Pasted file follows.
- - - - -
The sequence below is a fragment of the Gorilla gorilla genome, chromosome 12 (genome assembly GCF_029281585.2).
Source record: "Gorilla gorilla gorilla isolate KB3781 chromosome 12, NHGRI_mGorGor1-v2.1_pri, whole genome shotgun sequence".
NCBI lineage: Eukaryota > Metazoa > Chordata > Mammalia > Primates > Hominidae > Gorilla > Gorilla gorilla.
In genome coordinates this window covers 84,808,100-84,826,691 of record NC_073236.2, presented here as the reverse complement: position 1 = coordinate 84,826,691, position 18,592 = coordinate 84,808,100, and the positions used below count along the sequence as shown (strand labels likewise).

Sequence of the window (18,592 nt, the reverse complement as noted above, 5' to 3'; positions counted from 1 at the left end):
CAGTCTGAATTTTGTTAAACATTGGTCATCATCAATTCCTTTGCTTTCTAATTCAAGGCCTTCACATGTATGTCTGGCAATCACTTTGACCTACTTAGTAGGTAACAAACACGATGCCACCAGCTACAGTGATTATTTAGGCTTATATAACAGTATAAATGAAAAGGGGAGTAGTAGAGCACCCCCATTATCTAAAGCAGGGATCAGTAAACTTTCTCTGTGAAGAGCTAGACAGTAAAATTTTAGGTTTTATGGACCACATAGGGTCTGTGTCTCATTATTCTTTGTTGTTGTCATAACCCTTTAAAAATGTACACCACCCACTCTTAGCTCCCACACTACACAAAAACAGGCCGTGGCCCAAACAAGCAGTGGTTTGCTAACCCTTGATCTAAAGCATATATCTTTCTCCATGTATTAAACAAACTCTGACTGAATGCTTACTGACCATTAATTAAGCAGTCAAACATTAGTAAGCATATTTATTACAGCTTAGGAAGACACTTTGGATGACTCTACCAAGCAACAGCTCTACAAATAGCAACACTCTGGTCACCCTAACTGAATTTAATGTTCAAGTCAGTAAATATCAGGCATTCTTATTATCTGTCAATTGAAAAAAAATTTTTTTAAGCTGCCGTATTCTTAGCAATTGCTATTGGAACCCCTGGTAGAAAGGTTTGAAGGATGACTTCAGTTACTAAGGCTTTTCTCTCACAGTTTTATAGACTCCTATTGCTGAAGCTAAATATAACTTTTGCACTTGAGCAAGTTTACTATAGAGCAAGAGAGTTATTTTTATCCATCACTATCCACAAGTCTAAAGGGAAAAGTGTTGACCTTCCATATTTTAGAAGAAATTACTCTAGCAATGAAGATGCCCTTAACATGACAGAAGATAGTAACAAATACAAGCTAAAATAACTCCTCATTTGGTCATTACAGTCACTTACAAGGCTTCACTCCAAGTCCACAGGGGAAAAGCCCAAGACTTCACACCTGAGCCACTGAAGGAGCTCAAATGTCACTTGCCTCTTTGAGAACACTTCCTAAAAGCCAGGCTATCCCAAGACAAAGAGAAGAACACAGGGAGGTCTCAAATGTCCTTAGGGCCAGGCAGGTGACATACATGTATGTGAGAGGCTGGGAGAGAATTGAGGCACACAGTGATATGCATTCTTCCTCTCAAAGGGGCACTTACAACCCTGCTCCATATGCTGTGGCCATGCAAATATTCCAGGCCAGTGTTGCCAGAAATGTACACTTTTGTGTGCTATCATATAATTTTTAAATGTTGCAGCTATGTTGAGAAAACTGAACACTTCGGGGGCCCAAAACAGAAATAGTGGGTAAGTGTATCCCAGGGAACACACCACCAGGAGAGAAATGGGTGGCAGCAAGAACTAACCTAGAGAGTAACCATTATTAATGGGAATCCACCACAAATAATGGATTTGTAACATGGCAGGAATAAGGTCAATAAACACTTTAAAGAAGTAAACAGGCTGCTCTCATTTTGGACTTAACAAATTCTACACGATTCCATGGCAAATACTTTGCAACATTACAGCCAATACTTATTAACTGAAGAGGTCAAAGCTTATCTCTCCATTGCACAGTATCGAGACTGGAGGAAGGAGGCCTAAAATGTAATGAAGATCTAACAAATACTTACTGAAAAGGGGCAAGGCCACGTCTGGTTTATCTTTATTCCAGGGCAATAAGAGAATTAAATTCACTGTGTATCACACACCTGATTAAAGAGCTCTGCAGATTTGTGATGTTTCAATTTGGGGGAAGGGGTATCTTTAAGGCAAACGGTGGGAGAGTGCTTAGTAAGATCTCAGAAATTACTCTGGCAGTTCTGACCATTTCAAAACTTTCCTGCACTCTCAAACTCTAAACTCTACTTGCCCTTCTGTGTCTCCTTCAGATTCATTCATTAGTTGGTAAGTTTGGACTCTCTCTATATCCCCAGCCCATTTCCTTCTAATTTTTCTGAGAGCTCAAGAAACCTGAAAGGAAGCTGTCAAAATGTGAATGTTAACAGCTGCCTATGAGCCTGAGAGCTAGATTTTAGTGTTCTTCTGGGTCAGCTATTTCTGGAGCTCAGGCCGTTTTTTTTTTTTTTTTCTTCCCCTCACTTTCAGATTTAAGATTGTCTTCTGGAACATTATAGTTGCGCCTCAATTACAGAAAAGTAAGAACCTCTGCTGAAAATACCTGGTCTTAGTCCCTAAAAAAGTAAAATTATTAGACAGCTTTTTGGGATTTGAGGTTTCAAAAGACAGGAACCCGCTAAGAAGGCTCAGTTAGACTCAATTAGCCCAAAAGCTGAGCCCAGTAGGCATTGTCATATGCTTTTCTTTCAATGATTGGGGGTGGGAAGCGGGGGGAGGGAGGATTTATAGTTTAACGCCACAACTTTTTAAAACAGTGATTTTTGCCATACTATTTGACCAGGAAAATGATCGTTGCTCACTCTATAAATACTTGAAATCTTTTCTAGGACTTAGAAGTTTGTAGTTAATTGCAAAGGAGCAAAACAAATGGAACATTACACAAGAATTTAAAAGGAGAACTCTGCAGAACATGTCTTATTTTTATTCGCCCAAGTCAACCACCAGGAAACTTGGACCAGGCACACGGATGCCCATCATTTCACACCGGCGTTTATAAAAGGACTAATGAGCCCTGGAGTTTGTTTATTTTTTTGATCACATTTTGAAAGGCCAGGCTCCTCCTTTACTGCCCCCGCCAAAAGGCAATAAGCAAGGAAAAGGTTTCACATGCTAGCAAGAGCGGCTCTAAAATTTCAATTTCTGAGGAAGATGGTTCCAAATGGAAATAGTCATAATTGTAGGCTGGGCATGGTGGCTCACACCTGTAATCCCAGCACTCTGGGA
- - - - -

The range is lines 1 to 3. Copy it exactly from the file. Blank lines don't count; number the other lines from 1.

The sequence below is a fragment of the Gorilla gorilla genome, chromosome 12 (genome assembly GCF_029281585.2).
Source record: "Gorilla gorilla gorilla isolate KB3781 chromosome 12, NHGRI_mGorGor1-v2.1_pri, whole genome shotgun sequence".
NCBI lineage: Eukaryota > Metazoa > Chordata > Mammalia > Primates > Hominidae > Gorilla > Gorilla gorilla.